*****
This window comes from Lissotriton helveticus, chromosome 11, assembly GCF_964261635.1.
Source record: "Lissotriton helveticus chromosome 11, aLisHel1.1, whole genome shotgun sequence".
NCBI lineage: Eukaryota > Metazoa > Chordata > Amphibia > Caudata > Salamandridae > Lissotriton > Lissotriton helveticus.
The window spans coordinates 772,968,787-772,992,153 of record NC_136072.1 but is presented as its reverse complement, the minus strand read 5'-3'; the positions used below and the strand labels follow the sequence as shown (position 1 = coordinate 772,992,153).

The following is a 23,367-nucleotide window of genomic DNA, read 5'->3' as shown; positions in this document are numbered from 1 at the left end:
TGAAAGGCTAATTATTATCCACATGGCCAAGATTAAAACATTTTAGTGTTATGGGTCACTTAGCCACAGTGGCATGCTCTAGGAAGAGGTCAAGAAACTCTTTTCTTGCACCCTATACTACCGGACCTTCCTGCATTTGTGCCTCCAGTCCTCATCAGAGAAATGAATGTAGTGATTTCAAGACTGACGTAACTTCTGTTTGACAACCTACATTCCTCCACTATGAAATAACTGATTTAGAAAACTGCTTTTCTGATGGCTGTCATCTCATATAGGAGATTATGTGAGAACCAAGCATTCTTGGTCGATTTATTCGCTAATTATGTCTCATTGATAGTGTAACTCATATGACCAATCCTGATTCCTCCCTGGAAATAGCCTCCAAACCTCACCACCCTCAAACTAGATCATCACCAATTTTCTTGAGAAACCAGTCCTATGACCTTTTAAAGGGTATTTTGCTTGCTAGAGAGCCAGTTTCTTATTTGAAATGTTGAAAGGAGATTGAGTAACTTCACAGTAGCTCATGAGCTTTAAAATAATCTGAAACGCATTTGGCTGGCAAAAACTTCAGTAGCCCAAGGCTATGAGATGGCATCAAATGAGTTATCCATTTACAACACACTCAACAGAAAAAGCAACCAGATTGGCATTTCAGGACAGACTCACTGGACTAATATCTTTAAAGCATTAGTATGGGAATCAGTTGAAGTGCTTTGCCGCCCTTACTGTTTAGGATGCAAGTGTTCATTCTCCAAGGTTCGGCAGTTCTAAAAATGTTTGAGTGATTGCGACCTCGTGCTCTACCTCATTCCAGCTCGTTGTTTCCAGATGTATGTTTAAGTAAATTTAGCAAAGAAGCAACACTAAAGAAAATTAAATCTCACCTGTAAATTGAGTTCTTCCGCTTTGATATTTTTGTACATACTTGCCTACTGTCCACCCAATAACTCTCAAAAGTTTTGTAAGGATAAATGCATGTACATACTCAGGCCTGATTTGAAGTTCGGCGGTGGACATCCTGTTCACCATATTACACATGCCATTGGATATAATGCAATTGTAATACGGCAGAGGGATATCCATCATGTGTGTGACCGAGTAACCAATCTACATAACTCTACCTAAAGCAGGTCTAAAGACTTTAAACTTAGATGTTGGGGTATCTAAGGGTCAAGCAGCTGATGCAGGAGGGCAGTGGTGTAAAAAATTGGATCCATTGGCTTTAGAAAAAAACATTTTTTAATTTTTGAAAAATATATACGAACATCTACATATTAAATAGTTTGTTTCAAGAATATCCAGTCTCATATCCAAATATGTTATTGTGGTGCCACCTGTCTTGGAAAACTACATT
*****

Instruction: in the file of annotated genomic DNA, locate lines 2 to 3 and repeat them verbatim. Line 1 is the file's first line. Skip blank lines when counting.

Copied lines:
Source record: "Lissotriton helveticus chromosome 11, aLisHel1.1, whole genome shotgun sequence".
NCBI lineage: Eukaryota > Metazoa > Chordata > Amphibia > Caudata > Salamandridae > Lissotriton > Lissotriton helveticus.